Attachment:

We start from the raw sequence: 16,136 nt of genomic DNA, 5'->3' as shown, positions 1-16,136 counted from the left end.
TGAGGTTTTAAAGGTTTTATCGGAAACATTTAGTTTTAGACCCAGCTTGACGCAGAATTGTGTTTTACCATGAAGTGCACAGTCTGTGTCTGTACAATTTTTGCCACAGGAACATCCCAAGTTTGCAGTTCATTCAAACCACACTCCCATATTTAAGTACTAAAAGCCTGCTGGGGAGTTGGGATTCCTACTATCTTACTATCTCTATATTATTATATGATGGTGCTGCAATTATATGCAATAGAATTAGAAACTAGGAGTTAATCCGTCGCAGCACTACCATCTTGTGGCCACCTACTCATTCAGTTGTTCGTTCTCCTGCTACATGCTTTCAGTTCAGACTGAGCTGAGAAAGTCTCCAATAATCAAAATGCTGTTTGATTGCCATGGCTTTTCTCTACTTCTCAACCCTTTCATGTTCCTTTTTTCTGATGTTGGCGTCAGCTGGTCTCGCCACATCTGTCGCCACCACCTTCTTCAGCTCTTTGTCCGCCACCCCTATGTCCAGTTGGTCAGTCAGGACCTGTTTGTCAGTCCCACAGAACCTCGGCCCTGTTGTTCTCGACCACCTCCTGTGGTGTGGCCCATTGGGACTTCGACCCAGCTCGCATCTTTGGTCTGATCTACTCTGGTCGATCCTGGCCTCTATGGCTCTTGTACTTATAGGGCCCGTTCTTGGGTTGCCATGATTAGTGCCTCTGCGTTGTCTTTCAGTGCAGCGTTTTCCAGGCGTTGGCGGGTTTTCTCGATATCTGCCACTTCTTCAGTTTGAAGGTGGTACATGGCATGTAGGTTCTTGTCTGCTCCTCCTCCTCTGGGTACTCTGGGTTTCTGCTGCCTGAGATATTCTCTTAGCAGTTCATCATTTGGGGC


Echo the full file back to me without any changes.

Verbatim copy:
We start from the raw sequence: 16,136 nt of genomic DNA, 5'->3' as shown, positions 1-16,136 counted from the left end.
TGAGGTTTTAAAGGTTTTATCGGAAACATTTAGTTTTAGACCCAGCTTGACGCAGAATTGTGTTTTACCATGAAGTGCACAGTCTGTGTCTGTACAATTTTTGCCACAGGAACATCCCAAGTTTGCAGTTCATTCAAACCACACTCCCATATTTAAGTACTAAAAGCCTGCTGGGGAGTTGGGATTCCTACTATCTTACTATCTCTATATTATTATATGATGGTGCTGCAATTATATGCAATAGAATTAGAAACTAGGAGTTAATCCGTCGCAGCACTACCATCTTGTGGCCACCTACTCATTCAGTTGTTCGTTCTCCTGCTACATGCTTTCAGTTCAGACTGAGCTGAGAAAGTCTCCAATAATCAAAATGCTGTTTGATTGCCATGGCTTTTCTCTACTTCTCAACCCTTTCATGTTCCTTTTTTCTGATGTTGGCGTCAGCTGGTCTCGCCACATCTGTCGCCACCACCTTCTTCAGCTCTTTGTCCGCCACCCCTATGTCCAGTTGGTCAGTCAGGACCTGTTTGTCAGTCCCACAGAACCTCGGCCCTGTTGTTCTCGACCACCTCCTGTGGTGTGGCCCATTGGGACTTCGACCCAGCTCGCATCTTTGGTCTGATCTACTCTGGTCGATCCTGGCCTCTATGGCTCTTGTACTTATAGGGCCCGTTCTTGGGTTGCCATGATTAGTGCCTCTGCGTTGTCTTTCAGTGCAGCGTTTTCCAGGCGTTGGCGGGTTTTCTCGATATCTGCCACTTCTTCAGTTTGAAGGTGGTACATGGCATGTAGGTTCTTGTCTGCTCCTCCTCCTCTGGGTACTCTGGGTTTCTGCTGCCTGAGATATTCTCTTAGCAGTTCATCATTTGGGGC